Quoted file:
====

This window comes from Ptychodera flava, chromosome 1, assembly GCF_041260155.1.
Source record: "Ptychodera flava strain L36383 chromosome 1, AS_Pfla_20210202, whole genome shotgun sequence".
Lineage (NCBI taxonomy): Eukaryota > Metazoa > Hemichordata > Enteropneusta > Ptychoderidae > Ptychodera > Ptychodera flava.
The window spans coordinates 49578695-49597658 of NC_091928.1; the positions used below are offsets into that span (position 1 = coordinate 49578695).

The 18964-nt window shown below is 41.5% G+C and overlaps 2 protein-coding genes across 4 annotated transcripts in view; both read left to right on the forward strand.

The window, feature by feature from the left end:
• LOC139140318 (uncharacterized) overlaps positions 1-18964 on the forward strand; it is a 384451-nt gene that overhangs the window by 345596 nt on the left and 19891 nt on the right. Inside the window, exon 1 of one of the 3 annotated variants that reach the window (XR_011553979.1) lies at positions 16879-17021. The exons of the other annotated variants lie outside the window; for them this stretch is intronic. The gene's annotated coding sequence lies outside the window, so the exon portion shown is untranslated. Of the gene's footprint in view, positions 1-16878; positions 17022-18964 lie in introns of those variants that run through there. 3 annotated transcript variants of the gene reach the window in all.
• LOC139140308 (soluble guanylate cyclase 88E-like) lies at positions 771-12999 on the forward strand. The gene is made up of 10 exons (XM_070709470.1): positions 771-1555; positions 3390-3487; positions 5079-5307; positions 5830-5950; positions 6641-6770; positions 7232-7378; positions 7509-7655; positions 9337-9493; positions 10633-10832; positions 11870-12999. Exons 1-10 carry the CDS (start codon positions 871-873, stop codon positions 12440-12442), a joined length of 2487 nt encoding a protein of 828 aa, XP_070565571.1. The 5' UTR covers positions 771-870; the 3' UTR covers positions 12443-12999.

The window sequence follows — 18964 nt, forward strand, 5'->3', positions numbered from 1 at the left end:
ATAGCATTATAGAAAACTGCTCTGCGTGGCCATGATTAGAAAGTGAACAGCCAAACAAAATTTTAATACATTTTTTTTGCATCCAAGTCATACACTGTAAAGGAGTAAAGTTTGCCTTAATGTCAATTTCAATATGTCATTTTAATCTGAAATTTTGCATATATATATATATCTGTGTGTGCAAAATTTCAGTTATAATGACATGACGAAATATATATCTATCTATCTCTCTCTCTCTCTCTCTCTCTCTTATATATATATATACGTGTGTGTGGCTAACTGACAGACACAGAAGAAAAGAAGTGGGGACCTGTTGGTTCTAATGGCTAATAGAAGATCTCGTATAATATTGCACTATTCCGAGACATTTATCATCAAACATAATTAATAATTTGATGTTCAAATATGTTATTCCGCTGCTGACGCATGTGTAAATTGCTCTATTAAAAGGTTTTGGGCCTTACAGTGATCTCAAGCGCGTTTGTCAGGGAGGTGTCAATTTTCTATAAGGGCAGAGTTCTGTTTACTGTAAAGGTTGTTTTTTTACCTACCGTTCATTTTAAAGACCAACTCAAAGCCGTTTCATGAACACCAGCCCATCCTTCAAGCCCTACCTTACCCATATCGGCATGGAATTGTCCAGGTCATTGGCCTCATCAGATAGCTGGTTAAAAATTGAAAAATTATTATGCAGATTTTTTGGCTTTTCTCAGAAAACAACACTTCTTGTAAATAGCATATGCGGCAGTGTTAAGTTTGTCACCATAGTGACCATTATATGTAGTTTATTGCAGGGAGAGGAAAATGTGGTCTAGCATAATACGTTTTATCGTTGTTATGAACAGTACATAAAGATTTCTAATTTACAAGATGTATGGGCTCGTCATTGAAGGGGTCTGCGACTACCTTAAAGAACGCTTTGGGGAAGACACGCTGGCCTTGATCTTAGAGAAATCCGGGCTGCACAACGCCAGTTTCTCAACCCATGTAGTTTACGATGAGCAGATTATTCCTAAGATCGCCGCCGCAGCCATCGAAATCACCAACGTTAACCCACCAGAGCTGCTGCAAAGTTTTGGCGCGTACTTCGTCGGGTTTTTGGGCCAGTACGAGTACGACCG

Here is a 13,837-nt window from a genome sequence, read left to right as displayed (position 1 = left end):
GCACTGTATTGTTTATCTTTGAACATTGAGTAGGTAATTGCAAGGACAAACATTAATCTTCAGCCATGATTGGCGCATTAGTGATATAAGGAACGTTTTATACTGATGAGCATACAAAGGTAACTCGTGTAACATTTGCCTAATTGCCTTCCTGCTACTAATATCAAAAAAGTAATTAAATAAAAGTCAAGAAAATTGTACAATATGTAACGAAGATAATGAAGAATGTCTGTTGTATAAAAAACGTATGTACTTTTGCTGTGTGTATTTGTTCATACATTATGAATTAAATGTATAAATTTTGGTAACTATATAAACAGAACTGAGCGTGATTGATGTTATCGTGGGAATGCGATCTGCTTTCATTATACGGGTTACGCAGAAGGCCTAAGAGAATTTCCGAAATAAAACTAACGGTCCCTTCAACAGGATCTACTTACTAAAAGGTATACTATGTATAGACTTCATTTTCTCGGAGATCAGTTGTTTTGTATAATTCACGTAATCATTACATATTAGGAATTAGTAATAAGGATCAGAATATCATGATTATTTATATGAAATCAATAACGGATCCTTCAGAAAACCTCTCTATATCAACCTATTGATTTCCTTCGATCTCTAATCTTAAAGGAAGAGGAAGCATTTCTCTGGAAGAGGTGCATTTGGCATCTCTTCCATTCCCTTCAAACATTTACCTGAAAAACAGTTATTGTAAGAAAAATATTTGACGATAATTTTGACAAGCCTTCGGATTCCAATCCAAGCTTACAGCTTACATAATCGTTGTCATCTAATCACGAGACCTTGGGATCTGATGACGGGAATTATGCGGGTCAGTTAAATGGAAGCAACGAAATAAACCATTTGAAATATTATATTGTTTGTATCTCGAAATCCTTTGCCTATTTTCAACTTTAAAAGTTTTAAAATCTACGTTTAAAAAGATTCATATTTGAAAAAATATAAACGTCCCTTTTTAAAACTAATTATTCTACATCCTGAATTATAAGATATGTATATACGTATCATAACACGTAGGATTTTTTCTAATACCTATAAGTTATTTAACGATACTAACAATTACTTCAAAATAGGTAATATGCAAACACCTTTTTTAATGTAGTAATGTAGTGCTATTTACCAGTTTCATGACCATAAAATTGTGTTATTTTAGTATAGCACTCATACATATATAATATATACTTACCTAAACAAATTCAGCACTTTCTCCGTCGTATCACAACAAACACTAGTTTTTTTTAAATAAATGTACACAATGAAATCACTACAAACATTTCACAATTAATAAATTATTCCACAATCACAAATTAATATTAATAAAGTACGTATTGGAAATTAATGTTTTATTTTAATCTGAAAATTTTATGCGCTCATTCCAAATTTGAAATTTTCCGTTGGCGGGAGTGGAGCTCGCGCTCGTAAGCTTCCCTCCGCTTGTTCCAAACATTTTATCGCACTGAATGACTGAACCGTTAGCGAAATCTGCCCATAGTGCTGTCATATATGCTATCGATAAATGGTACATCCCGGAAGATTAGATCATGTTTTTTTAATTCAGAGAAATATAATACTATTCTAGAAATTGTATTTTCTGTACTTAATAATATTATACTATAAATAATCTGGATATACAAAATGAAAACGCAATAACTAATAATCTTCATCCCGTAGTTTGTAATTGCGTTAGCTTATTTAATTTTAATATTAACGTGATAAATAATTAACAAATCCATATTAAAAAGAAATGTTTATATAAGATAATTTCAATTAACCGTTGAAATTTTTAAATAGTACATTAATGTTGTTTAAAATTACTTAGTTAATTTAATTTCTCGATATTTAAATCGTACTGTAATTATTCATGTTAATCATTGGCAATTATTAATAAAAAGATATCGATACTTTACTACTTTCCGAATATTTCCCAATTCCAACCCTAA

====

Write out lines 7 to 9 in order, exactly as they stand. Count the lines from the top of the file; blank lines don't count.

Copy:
• LOC139140318 (uncharacterized) overlaps positions 1-18964 on the forward strand; it is a 384451-nt gene that overhangs the window by 345596 nt on the left and 19891 nt on the right. Inside the window, exon 1 of one of the 3 annotated variants that reach the window (XR_011553979.1) lies at positions 16879-17021. The exons of the other annotated variants lie outside the window; for them this stretch is intronic. The gene's annotated coding sequence lies outside the window, so the exon portion shown is untranslated. Of the gene's footprint in view, positions 1-16878; positions 17022-18964 lie in introns of those variants that run through there. 3 annotated transcript variants of the gene reach the window in all.
• LOC139140308 (soluble guanylate cyclase 88E-like) lies at positions 771-12999 on the forward strand. The gene is made up of 10 exons (XM_070709470.1): positions 771-1555; positions 3390-3487; positions 5079-5307; positions 5830-5950; positions 6641-6770; positions 7232-7378; positions 7509-7655; positions 9337-9493; positions 10633-10832; positions 11870-12999. Exons 1-10 carry the CDS (start codon positions 871-873, stop codon positions 12440-12442), a joined length of 2487 nt encoding a protein of 828 aa, XP_070565571.1. The 5' UTR covers positions 771-870; the 3' UTR covers positions 12443-12999.

The window sequence follows — 18964 nt, forward strand, 5'->3', positions numbered from 1 at the left end: